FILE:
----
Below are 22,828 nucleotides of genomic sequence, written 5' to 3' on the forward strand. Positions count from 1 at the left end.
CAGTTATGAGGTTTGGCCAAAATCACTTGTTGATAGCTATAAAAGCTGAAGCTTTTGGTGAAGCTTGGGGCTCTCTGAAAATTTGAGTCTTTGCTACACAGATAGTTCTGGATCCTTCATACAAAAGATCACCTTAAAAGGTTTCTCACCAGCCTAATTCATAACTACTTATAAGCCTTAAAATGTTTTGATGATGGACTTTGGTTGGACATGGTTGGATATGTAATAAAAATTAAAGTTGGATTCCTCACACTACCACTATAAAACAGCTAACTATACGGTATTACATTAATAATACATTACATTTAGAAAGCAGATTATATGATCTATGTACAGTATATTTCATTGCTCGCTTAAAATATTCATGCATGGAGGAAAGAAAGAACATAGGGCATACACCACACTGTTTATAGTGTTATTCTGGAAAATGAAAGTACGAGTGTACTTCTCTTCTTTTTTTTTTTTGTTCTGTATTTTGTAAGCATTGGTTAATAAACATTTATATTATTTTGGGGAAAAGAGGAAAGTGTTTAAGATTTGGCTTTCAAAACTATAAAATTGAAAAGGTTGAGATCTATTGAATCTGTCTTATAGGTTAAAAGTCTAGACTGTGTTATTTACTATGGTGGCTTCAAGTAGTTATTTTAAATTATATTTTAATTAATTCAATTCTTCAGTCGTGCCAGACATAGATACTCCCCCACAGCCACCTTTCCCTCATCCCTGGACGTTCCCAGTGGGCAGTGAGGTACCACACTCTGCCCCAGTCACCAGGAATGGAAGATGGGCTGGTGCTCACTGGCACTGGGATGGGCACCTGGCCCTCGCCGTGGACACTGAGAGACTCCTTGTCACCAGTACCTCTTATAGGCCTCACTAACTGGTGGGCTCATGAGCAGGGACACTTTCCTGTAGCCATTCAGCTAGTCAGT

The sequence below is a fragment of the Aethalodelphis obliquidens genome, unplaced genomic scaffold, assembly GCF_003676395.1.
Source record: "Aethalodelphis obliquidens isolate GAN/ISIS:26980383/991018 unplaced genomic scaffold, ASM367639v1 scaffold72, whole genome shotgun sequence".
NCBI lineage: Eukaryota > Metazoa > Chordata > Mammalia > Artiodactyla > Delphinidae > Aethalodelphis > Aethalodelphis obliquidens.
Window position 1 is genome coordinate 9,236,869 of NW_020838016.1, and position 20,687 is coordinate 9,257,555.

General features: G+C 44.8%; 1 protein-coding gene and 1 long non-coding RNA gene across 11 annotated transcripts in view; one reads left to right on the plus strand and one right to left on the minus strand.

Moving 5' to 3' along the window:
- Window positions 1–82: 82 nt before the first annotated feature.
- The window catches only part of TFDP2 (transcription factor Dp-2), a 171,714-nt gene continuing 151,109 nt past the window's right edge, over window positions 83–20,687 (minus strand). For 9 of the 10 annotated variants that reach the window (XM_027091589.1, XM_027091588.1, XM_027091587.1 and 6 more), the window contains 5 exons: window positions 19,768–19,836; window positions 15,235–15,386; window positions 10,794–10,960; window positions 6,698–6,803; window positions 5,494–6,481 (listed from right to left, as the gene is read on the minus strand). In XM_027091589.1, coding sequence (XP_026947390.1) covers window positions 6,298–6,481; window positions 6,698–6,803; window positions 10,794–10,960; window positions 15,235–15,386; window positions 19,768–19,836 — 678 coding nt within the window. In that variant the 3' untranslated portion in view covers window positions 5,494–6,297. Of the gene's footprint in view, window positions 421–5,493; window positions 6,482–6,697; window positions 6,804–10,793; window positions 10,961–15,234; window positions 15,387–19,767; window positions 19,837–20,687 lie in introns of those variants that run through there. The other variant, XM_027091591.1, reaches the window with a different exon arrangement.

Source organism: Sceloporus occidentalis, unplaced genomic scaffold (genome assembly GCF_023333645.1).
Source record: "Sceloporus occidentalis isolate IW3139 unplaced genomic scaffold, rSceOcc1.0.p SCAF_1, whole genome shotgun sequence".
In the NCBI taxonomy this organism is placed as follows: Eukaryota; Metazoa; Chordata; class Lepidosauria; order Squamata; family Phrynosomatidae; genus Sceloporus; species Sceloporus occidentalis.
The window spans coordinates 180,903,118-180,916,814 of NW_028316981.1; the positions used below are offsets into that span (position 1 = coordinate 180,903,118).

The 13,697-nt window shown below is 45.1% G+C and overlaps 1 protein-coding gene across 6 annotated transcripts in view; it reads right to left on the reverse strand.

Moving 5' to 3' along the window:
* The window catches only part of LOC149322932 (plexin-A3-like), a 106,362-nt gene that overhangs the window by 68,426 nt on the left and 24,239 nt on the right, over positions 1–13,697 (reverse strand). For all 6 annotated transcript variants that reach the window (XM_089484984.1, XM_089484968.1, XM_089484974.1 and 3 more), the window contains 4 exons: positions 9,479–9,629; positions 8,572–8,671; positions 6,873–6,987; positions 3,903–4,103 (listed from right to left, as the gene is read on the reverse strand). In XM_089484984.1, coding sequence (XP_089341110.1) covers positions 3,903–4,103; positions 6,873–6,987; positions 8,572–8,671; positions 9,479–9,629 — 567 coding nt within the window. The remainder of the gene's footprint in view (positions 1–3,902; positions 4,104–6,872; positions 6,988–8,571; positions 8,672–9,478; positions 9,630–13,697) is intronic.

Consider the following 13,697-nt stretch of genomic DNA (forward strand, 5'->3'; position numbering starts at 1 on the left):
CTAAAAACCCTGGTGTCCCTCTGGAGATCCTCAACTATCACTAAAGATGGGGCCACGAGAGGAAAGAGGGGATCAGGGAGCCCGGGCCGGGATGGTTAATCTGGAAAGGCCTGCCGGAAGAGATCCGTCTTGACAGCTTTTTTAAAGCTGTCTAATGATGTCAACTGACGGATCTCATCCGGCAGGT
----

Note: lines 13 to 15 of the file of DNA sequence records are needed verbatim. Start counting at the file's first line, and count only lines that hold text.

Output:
In the NCBI taxonomy this organism is placed as follows: Eukaryota; Metazoa; Chordata; class Lepidosauria; order Squamata; family Phrynosomatidae; genus Sceloporus; species Sceloporus occidentalis.
The window spans coordinates 180,903,118-180,916,814 of NW_028316981.1; the positions used below are offsets into that span (position 1 = coordinate 180,903,118).

The 13,697-nt window shown below is 45.1% G+C and overlaps 1 protein-coding gene across 6 annotated transcripts in view; it reads right to left on the reverse strand.